With the development of coastal shipping in India, soon a car manufactured at a Sriperumbudur plant near Chennai would be able to reach Mithapur in Gujarat within five days. While the companies can move 50 truckload of cargo in one ship, the water transportation method would also bring down manufacturing cost of the product, fuel expense and reduce carbon footprint.
On July 18, Chennai-based Indev Group Chairman Xavier Britto said that his 30-year-old logistics company is planning to enter coastal shipping in a big way. The company has already ordered for two second-hand ships and is planning to finance the project by floating an IPO. We are planning to have four ships, all Indian flagged vessels, so that we can operate them for coastal shipping, Britto added.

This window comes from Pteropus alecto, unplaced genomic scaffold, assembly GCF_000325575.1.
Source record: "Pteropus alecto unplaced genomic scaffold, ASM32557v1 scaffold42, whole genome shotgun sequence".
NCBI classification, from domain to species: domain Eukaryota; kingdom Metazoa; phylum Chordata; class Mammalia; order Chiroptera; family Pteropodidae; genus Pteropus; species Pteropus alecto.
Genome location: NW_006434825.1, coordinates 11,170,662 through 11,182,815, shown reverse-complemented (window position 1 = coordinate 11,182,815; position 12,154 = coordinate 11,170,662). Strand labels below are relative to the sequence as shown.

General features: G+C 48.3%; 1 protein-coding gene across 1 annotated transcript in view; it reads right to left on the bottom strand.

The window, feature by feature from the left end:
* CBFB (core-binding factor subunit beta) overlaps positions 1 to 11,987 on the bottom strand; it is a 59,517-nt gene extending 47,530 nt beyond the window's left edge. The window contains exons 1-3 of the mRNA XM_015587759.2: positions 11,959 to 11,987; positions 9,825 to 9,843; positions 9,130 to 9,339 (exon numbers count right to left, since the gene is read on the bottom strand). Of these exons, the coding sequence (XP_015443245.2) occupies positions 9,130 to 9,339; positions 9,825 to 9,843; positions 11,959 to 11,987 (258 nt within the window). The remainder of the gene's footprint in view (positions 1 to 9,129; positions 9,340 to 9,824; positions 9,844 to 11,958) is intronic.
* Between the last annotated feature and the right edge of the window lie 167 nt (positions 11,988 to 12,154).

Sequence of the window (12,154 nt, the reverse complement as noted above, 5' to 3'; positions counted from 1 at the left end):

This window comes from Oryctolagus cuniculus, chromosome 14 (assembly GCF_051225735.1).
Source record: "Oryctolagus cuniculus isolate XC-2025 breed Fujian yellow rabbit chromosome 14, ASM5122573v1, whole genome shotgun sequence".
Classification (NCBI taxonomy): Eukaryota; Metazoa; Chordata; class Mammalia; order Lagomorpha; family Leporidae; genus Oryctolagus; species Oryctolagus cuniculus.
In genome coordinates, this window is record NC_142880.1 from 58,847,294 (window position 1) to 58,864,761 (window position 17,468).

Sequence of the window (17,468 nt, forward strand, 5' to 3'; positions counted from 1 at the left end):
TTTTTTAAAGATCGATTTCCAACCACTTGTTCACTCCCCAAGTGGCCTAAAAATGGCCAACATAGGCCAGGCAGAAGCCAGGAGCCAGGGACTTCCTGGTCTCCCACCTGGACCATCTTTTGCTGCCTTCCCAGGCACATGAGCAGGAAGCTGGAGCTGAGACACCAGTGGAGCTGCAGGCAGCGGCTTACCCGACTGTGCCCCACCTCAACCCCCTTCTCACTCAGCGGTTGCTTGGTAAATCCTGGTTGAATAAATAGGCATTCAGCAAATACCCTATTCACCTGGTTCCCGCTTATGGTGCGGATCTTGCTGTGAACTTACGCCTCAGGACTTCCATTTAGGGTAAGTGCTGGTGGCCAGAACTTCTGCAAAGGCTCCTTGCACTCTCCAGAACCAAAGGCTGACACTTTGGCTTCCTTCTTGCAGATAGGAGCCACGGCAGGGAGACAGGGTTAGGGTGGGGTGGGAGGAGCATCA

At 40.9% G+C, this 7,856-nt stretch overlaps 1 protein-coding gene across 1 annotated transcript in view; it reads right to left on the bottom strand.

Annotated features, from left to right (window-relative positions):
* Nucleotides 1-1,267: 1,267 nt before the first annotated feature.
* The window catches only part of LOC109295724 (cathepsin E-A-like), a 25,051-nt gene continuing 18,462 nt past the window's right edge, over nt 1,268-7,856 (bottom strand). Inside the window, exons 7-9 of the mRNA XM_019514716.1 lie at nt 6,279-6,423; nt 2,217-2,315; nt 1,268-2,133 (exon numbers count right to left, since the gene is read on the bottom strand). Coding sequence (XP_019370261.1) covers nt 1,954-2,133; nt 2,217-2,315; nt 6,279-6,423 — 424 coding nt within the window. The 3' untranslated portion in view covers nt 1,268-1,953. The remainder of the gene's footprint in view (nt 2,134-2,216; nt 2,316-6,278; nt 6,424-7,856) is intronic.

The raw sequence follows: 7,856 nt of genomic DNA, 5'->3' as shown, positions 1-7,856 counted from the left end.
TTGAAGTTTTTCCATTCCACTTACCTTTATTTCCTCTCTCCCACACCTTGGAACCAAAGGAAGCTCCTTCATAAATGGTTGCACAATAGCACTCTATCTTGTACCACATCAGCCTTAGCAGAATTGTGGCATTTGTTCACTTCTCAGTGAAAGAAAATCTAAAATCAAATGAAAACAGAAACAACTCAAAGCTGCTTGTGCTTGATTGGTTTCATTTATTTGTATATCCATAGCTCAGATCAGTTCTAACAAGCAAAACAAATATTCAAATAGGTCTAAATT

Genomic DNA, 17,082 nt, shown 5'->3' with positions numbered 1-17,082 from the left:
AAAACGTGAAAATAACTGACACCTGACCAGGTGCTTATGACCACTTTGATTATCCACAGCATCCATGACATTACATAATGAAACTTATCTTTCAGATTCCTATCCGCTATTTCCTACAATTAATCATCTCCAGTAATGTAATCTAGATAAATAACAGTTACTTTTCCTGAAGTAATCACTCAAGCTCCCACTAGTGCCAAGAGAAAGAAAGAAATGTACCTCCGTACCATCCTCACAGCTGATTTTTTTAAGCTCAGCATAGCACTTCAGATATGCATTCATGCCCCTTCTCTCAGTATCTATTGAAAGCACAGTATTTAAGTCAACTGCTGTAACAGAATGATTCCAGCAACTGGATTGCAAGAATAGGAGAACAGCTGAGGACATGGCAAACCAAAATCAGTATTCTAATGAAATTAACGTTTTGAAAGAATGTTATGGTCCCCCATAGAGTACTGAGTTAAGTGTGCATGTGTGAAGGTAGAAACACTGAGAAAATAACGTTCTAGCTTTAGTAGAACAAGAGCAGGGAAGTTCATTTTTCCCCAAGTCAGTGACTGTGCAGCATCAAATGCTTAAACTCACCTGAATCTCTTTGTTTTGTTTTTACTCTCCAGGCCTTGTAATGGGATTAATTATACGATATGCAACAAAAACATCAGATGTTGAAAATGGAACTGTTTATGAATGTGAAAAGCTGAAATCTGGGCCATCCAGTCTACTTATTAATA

According to him, two ships would ply from the west coast to the east coast, while the other two would travel in the reverse direction. We are looking at smaller ports en route namely in Gujarat, Kerala, Tamil Nadu, Andhra Pradesh and West Bengal to load and unload cargo, he said, adding that his company would also try to establish its own terminals in smaller ports, as its partner Kerry Logistics has expertise in running ports.
PT Balaji, Chief Operating Officer at Indev Logistics said that transporting cargo through sea would save oil consumption and reduce cost of the product. We would be buying multi utility ships so that we can handle containarised cargo, vehicles like cars and buses as well as general cargo. Our initial investment would be around US$ 100 million to acquire the ships and register them in India, he added.
N Ramani, who recently retired as regional head (Chennai), Shipping Corporation of India said the success of coastal shipping depends on how much quantity of cargo, that is currently passes through trucks and rail, moves to sea route. At present, Poompuhar Shipping Corporation and Allcargo Global Logistics are active in coastal shipping in India.